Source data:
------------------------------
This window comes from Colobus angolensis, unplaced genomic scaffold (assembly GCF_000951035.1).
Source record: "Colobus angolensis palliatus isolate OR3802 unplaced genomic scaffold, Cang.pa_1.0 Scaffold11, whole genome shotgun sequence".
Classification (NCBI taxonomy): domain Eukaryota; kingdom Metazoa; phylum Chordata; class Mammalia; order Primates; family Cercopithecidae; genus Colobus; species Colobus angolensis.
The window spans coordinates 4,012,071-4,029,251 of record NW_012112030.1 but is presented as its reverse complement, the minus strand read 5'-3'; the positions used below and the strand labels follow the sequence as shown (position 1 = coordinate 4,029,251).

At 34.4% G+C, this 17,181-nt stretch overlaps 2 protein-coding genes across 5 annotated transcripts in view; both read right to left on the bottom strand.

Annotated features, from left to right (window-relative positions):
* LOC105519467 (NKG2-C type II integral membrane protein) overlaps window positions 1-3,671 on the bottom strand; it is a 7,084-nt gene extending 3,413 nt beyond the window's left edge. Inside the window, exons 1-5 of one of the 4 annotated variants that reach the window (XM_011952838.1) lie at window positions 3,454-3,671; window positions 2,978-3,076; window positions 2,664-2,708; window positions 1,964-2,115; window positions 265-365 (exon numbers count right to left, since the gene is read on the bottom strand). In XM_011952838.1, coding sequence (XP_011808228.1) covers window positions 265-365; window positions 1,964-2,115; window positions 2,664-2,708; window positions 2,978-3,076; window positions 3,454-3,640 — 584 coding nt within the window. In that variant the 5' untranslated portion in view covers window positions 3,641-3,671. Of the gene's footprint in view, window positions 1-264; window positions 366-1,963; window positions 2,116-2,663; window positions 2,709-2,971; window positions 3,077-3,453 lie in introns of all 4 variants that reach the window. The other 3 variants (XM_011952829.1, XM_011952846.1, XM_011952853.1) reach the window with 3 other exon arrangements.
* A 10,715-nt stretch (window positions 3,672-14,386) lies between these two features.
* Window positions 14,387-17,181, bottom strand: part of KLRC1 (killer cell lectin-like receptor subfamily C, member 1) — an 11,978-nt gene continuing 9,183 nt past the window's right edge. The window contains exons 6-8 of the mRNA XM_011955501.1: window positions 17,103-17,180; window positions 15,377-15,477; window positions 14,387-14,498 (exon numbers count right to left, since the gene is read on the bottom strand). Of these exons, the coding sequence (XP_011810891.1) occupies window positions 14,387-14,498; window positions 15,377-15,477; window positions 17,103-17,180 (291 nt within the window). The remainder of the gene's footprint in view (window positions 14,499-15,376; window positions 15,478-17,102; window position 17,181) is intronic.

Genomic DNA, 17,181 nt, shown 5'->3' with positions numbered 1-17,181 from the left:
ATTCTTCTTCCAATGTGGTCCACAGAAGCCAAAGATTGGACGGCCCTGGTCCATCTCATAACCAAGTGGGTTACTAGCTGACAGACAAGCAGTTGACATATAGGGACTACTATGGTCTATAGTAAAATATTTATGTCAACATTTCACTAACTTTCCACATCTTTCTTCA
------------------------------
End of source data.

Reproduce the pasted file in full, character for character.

This window comes from Colobus angolensis, unplaced genomic scaffold (assembly GCF_000951035.1).
Source record: "Colobus angolensis palliatus isolate OR3802 unplaced genomic scaffold, Cang.pa_1.0 Scaffold11, whole genome shotgun sequence".
Classification (NCBI taxonomy): domain Eukaryota; kingdom Metazoa; phylum Chordata; class Mammalia; order Primates; family Cercopithecidae; genus Colobus; species Colobus angolensis.
The window spans coordinates 4,012,071-4,029,251 of record NW_012112030.1 but is presented as its reverse complement, the minus strand read 5'-3'; the positions used below and the strand labels follow the sequence as shown (position 1 = coordinate 4,029,251).

At 34.4% G+C, this 17,181-nt stretch overlaps 2 protein-coding genes across 5 annotated transcripts in view; both read right to left on the bottom strand.

Annotated features, from left to right (window-relative positions):
* LOC105519467 (NKG2-C type II integral membrane protein) overlaps window positions 1-3,671 on the bottom strand; it is a 7,084-nt gene extending 3,413 nt beyond the window's left edge. Inside the window, exons 1-5 of one of the 4 annotated variants that reach the window (XM_011952838.1) lie at window positions 3,454-3,671; window positions 2,978-3,076; window positions 2,664-2,708; window positions 1,964-2,115; window positions 265-365 (exon numbers count right to left, since the gene is read on the bottom strand). In XM_011952838.1, coding sequence (XP_011808228.1) covers window positions 265-365; window positions 1,964-2,115; window positions 2,664-2,708; window positions 2,978-3,076; window positions 3,454-3,640 — 584 coding nt within the window. In that variant the 5' untranslated portion in view covers window positions 3,641-3,671. Of the gene's footprint in view, window positions 1-264; window positions 366-1,963; window positions 2,116-2,663; window positions 2,709-2,971; window positions 3,077-3,453 lie in introns of all 4 variants that reach the window. The other 3 variants (XM_011952829.1, XM_011952846.1, XM_011952853.1) reach the window with 3 other exon arrangements.
* A 10,715-nt stretch (window positions 3,672-14,386) lies between these two features.
* Window positions 14,387-17,181, bottom strand: part of KLRC1 (killer cell lectin-like receptor subfamily C, member 1) — an 11,978-nt gene continuing 9,183 nt past the window's right edge. The window contains exons 6-8 of the mRNA XM_011955501.1: window positions 17,103-17,180; window positions 15,377-15,477; window positions 14,387-14,498 (exon numbers count right to left, since the gene is read on the bottom strand). Of these exons, the coding sequence (XP_011810891.1) occupies window positions 14,387-14,498; window positions 15,377-15,477; window positions 17,103-17,180 (291 nt within the window). The remainder of the gene's footprint in view (window positions 14,499-15,376; window positions 15,478-17,102; window position 17,181) is intronic.

Genomic DNA, 17,181 nt, shown 5'->3' with positions numbered 1-17,181 from the left:
ATTCTTCTTCCAATGTGGTCCACAGAAGCCAAAGATTGGACGGCCCTGGTCCATCTCATAACCAAGTGGGTTACTAGCTGACAGACAAGCAGTTGACATATAGGGACTACTATGGTCTATAGTAAAATATTTATGTCAACATTTCACTAACTTTCCACATCTTTCTTCA